Panel finds UN security systems dysfunctional
Iraqi bombing panel finds UN security systems dysfunctional, in need of reform
An independent panel investigating the bombing of the United Nations headquarters in Baghdad said today that the UN's security systems were "dysfunctional," providing little guarantee for personnel safety, and needing to be reformed.
What procedures were in place in Baghdad when the 19 August attack took 22 lives were "sloppy" in observance, and non-compliance with regulations was "commonplace," according to the report of the panel led by Martti Ahtisaari, a former President of Finland. He was appointed by Secretary-General Kofi Annan in September to examine "all relevant facts about the security situation in Iraq before the attack, the UN security mechanisms, procedure and measures in place," and identify key lessons for future security arrangements.
The Secretary-General thanked Mr. Ahtisaari for the report, according to a spokesperson for Mr. Annan, who said it “will be closely studied and steps taken to ensure early implementation of its main recommendations.”
In remarks at a press briefing to present the report, Mr. Ahtisaari said, "Everyone bears responsibility: the Member States, who are asking the UN to carry out those responsibilities, and of course the Secretary-General himself - the buck stops always with the Secretary General."
In its executive summary the report said, "In the view of the Panel, the UN security management system failed in its mission to provide adequate security to UN staff in Iraq."
"The failure of UN management and staff to comply with standard security regulations and directives left the UN open and vulnerable" to the attack, it said.
"In particular, the UN security system failed adequately to analyze and utilize information made available to the system on threats against UN staff and premises. The security awareness within the country team did not match the hostile environment. The observance and implementation of security regulations and procedures were sloppy and non-compliance with security rules commonplace."
The report said that had security arrangements been adequate they may not have prevented the attack, but they "would certainly have minimized the vulnerability of the staff and premises and reduced the number of casualties caused by the attack."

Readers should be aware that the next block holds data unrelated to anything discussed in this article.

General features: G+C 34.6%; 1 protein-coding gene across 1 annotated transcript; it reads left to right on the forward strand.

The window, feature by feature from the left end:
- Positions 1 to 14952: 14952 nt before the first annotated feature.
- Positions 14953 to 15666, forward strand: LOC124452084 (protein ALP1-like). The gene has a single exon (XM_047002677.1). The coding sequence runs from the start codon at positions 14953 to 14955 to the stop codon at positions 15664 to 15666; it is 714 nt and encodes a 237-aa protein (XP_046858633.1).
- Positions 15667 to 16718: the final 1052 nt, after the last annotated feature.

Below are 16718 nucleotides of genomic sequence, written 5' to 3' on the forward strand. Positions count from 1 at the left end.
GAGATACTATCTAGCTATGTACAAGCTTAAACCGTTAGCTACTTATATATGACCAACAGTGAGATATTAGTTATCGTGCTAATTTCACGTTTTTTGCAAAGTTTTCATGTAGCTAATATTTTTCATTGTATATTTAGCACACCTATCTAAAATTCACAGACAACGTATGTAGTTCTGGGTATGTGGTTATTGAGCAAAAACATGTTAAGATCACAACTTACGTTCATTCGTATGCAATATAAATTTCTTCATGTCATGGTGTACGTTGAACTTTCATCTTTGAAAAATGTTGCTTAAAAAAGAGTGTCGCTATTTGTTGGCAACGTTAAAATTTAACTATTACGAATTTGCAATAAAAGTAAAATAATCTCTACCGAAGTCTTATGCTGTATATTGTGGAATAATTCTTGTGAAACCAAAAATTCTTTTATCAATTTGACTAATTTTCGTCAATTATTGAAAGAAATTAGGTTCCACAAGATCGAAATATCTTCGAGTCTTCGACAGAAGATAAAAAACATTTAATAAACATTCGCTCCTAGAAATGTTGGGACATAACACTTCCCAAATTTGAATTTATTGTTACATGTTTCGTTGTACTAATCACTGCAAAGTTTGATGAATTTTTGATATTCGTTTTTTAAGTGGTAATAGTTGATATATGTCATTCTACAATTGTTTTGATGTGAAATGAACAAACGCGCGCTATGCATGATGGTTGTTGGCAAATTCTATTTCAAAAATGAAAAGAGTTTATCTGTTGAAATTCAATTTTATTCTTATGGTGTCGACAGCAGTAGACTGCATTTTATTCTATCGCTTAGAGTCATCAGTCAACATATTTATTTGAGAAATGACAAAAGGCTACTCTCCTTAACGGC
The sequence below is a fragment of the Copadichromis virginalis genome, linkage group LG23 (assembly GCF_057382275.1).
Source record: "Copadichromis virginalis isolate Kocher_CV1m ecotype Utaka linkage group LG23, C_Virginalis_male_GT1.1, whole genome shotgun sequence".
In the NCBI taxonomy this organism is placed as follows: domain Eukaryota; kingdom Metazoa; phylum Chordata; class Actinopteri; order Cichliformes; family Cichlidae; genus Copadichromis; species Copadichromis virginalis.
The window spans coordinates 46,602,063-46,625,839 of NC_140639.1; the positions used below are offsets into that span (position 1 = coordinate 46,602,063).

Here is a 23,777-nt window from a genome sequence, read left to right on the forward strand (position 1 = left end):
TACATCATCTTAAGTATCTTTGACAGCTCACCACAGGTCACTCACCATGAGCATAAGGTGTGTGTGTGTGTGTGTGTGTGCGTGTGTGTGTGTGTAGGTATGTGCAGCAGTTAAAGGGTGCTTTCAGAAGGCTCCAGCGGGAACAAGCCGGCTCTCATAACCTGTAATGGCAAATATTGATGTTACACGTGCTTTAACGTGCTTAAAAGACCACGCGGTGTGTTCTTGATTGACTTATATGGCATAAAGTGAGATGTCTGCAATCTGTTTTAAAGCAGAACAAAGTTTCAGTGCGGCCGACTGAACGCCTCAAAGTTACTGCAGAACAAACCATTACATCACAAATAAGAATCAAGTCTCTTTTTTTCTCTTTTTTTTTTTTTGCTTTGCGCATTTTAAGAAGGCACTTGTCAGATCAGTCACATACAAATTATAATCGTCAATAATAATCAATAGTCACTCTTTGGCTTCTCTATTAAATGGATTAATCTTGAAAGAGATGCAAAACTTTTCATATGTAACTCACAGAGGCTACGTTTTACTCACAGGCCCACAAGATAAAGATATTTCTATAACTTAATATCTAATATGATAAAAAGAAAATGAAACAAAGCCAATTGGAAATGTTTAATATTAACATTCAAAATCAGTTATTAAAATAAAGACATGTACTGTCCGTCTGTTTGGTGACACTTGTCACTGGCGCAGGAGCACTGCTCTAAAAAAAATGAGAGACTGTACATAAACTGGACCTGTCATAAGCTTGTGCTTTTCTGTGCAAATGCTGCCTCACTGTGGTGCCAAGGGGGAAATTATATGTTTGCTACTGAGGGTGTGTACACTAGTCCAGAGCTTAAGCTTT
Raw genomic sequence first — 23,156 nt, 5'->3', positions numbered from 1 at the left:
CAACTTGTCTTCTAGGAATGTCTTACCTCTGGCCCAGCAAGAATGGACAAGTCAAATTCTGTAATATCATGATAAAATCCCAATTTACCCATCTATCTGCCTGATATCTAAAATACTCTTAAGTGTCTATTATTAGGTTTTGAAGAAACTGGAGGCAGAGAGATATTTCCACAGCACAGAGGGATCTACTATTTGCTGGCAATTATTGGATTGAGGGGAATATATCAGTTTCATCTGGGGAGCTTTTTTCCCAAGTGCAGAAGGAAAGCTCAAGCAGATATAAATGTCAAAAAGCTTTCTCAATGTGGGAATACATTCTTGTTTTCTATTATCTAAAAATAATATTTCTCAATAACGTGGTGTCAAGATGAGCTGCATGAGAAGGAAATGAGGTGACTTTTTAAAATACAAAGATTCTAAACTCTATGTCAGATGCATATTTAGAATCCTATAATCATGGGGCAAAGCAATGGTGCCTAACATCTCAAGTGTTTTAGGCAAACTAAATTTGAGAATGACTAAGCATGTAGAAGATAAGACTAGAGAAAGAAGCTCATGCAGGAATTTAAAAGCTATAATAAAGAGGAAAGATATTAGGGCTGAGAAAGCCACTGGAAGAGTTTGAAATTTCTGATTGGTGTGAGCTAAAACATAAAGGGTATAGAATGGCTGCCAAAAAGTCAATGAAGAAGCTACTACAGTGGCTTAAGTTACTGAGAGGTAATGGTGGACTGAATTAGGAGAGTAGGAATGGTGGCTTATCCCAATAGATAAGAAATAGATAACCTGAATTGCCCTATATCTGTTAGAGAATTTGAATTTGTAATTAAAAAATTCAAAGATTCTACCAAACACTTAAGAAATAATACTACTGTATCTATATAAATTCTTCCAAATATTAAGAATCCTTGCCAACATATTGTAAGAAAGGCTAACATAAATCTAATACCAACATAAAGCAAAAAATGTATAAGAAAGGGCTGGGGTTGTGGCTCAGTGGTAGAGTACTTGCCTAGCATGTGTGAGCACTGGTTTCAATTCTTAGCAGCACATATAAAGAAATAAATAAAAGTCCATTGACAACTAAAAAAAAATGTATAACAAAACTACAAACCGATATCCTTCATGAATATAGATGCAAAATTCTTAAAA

"The main conclusion…is that the current security management system is dysfunctional. It provides little guarantee of security to UN staff in Iraq or other high-risk environments and needs to be reformed," the panel said.
The panel labelled as a major deficiency a "lack of accountability for the decisions and positions taken by UN managers with regard to the security of UN staff."
"The United Nations," it said, "needs a new culture of accountability in security management."
The panel noted there was no place without risk in Iraq and recommended that a new assessment be made there before any decision to resume activities in that country.
"A new security approach is needed in order to ensure staff security in such a high-risk environment. The key objective for the UN system in these circumstances is to reach and maintain an acceptable balance between UN operational objectives in Iraq and the security and protection of its staff and assets, both national and international.
"Before the decision to resume the activities in Iraq is made, a thorough and professional security assessment should be undertaken in order to determine whether the return of international staff is possible and, if so, under what kind of security arrangements. These arrangements should be set in place prior to the return of UN staff."
The panel said that it strongly recommended "these principles should be applied to all UN missions."
In his briefing for
reporters, Mr. Ahtisaari said, "There has been a dramatic
shift. Earlier we all believed that the UN flags protected
us…We need a much more professional approach, a professional
staff, and resources available for the organization."